The historical memory of the Spanish Civil War is being contested regularly in modern Spanish society and in the European Union.
Historians such as Jay Winter and Pierre Nora have been studying the construction of historical memory through memorial, commemorations, and museums for several decades. War and historical memory studies have often focused on the First World War and the Second World War, but scholars such as Michael Richards and Aurora Morcillo have also been investigating the memory of the Spanish Civil War. Basque and Catalan separatist politics have gradually pushed the Spanish government and society to confront the historical memory of the Civil War.
The New York Times explores these issues by focusing on the wartime experience of José Moreno, a Basque teenager who fought in Republican forces against General Francisco Franco’s Fascist army during the Spanish Civil War.
The New York Times reports that “Mr. Sánchez wants to give greater recognition to the victims of Franco, in accordance with a law of historical memory. That measure was approved in 2007, under a previous Socialist government, but was shelved and deprived of government funding under a conservative government led by Mariano Rajoy. One of the main goals of the 2007 law was to facilitate the opening of over 2,000 mass graves to identify the remains of those inside, most of whom died during the civil war.”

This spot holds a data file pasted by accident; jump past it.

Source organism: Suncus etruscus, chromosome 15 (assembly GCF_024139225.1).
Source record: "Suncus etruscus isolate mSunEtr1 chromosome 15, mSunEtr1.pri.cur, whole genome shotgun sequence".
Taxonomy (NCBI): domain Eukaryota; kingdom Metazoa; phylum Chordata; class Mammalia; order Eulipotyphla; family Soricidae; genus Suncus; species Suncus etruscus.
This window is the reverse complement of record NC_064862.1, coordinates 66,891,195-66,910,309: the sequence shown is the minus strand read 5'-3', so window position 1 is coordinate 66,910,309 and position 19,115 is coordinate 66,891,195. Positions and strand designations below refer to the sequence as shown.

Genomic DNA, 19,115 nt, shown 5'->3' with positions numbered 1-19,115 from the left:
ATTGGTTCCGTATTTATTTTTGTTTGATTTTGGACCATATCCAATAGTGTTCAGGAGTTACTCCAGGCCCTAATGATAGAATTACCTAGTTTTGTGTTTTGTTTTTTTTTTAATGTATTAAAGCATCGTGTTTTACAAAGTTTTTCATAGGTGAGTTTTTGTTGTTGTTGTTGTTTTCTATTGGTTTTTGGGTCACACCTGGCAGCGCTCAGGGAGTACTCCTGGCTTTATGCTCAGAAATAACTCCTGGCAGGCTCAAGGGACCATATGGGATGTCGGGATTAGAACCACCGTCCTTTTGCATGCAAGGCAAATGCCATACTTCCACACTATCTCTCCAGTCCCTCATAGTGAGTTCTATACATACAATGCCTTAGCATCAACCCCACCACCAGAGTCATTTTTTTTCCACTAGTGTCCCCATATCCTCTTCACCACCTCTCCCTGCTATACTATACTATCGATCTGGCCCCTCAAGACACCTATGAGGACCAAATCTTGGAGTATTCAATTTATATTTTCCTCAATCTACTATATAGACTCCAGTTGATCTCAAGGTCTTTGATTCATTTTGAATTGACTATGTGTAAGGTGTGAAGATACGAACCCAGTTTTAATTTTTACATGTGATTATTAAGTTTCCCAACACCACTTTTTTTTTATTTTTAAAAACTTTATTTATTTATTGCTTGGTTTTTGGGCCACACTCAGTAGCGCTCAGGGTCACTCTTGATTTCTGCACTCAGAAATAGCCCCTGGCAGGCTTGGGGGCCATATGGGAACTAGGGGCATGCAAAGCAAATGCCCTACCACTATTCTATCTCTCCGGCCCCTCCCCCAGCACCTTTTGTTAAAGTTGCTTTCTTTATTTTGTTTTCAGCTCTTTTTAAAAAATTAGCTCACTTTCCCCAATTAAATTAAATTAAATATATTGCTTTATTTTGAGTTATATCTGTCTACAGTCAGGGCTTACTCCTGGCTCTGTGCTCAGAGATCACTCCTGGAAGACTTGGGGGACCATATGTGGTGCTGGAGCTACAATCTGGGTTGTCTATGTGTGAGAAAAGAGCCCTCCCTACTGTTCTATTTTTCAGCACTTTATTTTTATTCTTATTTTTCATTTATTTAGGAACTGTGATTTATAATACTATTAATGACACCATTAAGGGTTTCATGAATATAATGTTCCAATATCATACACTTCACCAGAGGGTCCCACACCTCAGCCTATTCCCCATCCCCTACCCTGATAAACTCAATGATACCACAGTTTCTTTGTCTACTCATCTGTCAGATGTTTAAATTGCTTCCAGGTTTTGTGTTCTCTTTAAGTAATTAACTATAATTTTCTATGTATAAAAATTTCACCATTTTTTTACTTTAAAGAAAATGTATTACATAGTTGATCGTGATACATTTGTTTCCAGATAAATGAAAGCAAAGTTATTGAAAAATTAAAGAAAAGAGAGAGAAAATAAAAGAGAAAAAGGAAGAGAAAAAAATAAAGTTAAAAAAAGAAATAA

The iconic status of Franco and the emplacement of his tomb has been a contentious political issue for some time. “For now, Mr. Sánchez has made it a priority to remove Franco’s remains from the basilica of the Valley of the Fallen, which the general had built to honor those who ‘fell for God and Spain’ in the civil war. But the plan has been stalled by a legal dispute with Franco’s relatives, who argue he can be reburied only in Madrid’s cathedral. Politicians are also feuding over what to do with Franco’s current burial site once his remains are moved. For Mr. Moreno, Franco not only needs to be physically removed from the Valley of the Fallen but also reinterpreted in Spanish history books, so as to get “the same treatment as Hitler and Mussolini, the other fascist war criminals.”
The issues of war, political culture, and historical memory have become entangled in far right politics, anti-immigration politics, Brexit, and European Union politics. The debates over the memory of the Spanish Civil War are therefore not contained within Spain, but relate to broader political questions and historical issues across Europe.
There is a growing historiography on the historical memory of the Spanish Civil War. For an entry into this historical literature, see: Michael Richards, After the Civil War: Making Memory and Re-Making Spain since 1936 (Cambridge: Cambridge University Press, 2013) and Aurora G. Morcillo, ed., Memory and Cultural History of the Spanish Civil War: Realms of Oblivion (Leiden: Brill, 2013).
For a general history of the Spanish Civil War, see: Michael Seidman, Republic of Egos: A Social History of the Spanish Civil War (Madison, WI: University of Wisconsin Press, 2002).
The New York Times reports on José Moreno and the Spanish Civil War.